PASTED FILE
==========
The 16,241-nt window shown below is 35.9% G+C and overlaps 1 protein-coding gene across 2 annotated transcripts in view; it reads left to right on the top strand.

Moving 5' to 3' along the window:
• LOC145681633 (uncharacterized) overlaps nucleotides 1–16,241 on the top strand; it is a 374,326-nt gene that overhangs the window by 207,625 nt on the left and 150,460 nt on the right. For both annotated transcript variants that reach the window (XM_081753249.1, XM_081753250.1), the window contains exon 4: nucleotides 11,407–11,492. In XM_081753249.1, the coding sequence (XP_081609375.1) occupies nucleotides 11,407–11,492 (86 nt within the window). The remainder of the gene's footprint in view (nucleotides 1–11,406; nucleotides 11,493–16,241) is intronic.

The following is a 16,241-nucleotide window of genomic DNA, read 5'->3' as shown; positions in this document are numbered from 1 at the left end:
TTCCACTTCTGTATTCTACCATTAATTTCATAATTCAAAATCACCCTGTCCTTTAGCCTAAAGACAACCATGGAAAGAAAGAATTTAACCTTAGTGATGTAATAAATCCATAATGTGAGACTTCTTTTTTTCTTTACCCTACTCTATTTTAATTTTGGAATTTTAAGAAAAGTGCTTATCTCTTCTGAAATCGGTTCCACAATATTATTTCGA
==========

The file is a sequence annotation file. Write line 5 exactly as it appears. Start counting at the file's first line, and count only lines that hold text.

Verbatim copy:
TTCCACTTCTGTATTCTACCATTAATTTCATAATTCAAAATCACCCTGTCCTTTAGCCTAAAGACAACCATGGAAAGAAAGAATTTAACCTTAGTGATGTAATAAATCCATAATGTGAGACTTCTTTTTTTCTTTACCCTACTCTATTTTAATTTTGGAATTTTAAGAAAAGTGCTTATCTCTTCTGAAATCGGTTCCACAATATTATTTCGA